SALEM — Meth-related deaths are higher now than they’ve ever been in Oregon, far surpassing the rates seen at the height of the meth crisis in the mid-2000s.
GOVERNMENT CAMP (AP) — Rescuers reached more than a half-dozen climbers stranded by tumbling rocks and falling ice on Oregon’s tallest peak before expected heavy snow makes conditions even more treacherous. One climber fell to his death earlier Tuesday.
In anticipation of federal mandates from the Affordable Care Act (AKA, “Obamacare”), the Oregon Health Authority (OHA) is preparing to develop an integrated healthcare delivery system, with special attention to enrollees of the Oregon Health Plan (OHP) and Medicare. The stated goal of this program (accessible here: CCO Charter) is to create a “health care system where Coordinated Care Organizations (CCOs) are accountable for care management…for each organization’s members.” These CCOs are to be guided by the “Triple Aim”:
1) improve the lifelong health of all Oregonians;
2) improve the quality, availability, and reliability of care; and
3) lower or contain the cost of care.
However the new CCOs are organized, ensuring an adequate primary care workforce will be a critical requirement for success. Primary care providers (PCPs) form the backbone of healthcare, and provide basic healthcare services – including initial assessment and treatment, referral to specialists, prevention counseling, and vaccination. In the last several decades, however, the percentage of physicians entering primary care has steadily declined. The lack of these providers has been directly related to how much less they are reimbursed than MDs and DOs (doctors of osteopathy) that choose to enter specialties (surgery, radiology, anesthesiology).
To help fill the gap, nurse practitioners and physician’s assistants have been trained at higher levels of knowledge and responsibility, and now offer primary care with varying levels of independence. In Oregon, nurse practitioners may practice independently but physician’s assistants are required to have a portion of their charts reviewed by supervising physicians. Regardless of their degree or level of training, all PCPs are expected to recognize situations beyond their scope and training, and to refer to other providers as needed.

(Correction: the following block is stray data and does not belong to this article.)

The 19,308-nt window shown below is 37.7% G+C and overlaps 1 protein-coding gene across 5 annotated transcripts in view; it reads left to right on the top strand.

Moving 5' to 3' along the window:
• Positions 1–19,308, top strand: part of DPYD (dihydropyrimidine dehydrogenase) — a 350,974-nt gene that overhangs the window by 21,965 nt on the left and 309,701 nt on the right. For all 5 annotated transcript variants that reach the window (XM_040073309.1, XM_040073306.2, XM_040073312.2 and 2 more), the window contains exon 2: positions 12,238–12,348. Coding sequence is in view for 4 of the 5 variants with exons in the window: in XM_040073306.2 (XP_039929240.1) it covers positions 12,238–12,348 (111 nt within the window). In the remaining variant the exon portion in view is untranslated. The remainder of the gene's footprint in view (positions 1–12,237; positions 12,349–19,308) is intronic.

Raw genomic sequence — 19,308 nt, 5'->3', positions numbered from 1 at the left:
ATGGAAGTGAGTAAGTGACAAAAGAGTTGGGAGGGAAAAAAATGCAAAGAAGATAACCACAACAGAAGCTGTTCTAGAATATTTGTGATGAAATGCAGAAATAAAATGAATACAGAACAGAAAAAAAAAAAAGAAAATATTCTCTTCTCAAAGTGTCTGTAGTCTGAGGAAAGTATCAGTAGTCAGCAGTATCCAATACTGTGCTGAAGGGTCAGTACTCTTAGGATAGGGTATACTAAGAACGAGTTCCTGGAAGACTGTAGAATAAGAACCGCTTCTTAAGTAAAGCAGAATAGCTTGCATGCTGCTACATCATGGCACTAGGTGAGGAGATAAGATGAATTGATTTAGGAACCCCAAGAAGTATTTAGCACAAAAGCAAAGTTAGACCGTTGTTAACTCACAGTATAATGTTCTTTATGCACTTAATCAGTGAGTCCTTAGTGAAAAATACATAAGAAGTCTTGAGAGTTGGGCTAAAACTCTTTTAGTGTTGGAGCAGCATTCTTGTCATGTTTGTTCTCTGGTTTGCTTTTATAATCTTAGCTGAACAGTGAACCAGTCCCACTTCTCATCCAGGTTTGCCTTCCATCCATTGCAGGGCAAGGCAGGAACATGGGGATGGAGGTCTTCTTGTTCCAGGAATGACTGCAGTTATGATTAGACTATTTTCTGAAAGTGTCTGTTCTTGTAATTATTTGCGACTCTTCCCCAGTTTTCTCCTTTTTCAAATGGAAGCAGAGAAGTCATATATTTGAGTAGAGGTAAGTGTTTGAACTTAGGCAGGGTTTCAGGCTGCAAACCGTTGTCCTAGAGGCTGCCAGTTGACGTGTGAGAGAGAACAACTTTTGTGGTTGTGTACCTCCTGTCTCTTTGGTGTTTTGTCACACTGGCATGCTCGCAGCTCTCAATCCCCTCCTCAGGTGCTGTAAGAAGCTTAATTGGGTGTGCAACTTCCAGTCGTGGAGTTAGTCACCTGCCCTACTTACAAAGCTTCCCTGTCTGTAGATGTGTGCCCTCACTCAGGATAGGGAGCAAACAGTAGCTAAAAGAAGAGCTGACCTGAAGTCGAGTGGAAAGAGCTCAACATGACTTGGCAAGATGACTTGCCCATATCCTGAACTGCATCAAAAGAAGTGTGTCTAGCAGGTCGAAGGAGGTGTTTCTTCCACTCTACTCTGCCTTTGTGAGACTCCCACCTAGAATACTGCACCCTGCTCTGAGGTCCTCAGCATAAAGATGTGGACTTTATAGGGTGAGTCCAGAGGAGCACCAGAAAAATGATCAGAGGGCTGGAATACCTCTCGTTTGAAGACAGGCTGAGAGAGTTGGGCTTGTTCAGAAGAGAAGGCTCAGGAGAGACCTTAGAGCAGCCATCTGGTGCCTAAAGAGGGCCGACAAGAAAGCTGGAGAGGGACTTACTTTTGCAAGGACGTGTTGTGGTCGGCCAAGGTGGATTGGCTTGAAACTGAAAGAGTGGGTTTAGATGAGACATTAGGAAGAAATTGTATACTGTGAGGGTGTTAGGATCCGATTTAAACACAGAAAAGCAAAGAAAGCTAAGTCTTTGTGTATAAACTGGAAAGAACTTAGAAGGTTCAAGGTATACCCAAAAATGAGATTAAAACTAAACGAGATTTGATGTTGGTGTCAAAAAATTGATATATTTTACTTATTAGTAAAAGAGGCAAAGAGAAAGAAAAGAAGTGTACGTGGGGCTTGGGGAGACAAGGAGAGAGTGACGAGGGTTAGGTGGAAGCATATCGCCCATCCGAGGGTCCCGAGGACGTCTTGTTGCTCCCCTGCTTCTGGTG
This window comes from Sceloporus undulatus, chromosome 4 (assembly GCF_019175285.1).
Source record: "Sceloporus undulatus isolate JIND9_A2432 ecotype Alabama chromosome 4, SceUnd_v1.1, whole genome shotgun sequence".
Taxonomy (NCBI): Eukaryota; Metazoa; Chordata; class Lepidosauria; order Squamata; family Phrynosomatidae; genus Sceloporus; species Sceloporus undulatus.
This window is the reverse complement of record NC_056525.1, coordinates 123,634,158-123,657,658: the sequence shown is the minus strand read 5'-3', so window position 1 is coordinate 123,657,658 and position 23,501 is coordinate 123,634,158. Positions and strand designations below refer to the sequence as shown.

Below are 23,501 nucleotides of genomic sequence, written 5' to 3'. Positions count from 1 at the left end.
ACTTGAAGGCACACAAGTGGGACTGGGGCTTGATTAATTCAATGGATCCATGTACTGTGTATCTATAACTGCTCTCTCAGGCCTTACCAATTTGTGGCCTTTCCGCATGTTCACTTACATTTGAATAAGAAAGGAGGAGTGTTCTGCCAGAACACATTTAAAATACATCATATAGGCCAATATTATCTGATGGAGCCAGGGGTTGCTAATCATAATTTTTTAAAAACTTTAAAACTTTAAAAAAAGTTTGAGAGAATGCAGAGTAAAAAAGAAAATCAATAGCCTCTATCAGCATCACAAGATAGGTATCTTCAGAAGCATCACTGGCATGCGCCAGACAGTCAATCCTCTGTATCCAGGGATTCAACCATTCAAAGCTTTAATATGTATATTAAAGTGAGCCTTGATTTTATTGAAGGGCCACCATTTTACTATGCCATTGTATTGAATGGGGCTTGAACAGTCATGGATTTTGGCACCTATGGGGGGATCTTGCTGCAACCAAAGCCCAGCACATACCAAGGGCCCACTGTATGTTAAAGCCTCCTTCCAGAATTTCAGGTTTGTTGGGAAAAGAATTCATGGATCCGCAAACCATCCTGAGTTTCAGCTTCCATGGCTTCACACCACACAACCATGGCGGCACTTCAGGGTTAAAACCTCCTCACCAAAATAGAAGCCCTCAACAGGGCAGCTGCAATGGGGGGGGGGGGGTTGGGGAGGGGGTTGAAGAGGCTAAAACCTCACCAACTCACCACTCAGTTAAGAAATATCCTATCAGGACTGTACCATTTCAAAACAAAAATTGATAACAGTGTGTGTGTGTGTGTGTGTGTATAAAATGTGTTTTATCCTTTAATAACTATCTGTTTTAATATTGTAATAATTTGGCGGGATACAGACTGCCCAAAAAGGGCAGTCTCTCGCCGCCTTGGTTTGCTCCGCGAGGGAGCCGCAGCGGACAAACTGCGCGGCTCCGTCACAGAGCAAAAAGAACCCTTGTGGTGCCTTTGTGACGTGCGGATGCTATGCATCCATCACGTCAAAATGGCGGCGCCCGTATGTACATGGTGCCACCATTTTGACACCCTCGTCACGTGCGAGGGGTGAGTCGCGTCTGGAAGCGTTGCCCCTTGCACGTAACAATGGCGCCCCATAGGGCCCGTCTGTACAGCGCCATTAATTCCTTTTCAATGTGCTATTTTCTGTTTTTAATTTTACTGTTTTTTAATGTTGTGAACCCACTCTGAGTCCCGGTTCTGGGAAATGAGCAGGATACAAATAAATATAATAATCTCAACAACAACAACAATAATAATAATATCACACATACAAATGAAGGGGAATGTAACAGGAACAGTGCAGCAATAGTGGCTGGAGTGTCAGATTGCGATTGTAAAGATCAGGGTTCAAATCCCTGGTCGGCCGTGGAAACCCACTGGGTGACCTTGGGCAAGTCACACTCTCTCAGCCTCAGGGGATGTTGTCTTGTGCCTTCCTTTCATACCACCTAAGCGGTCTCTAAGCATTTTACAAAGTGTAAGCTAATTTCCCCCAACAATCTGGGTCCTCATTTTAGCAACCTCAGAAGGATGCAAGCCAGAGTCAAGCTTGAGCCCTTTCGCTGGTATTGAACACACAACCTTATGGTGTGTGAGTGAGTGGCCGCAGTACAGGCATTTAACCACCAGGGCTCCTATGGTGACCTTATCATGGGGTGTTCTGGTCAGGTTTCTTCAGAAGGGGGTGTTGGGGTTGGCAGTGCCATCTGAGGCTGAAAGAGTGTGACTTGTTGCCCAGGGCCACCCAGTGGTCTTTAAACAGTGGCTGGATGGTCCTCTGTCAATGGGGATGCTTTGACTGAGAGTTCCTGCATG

Naturopathic physicians are similarly licensed by the state of Oregon to act as independent primary-care providers, and have authority and responsibility to diagnose and treat disease, order lab tests, refer to specialists, prescribe pharmaceuticals, and administer vaccinations. In addition, NDs have significant training in evidence-based botanical medicine, mind-body interactions, nutrition, and physical medicine that few MDs, nurse practitioners, or physician’s assistants have ever been exposed to. Training is a 4-year program, and requires all of the same pre-medical sciences that MDs and DOs take before starting their programs.
Recognizing the training NDs have undergone, the state of Oregon gives NDs broad authority and responsibility to practice independently.
Currently, the Oregon Health Authority credentials naturopathic physicians to act as primary care physicians through the Oregon Health Plan’s “Open Card” program. In most counties, however, the Oregon Health Plan is administered through local managed-care organizations. Despite ND’s legal authority and the recognition of the Oregon Health Authority, most of these local managed-care plans do not cover NDs in any capacity.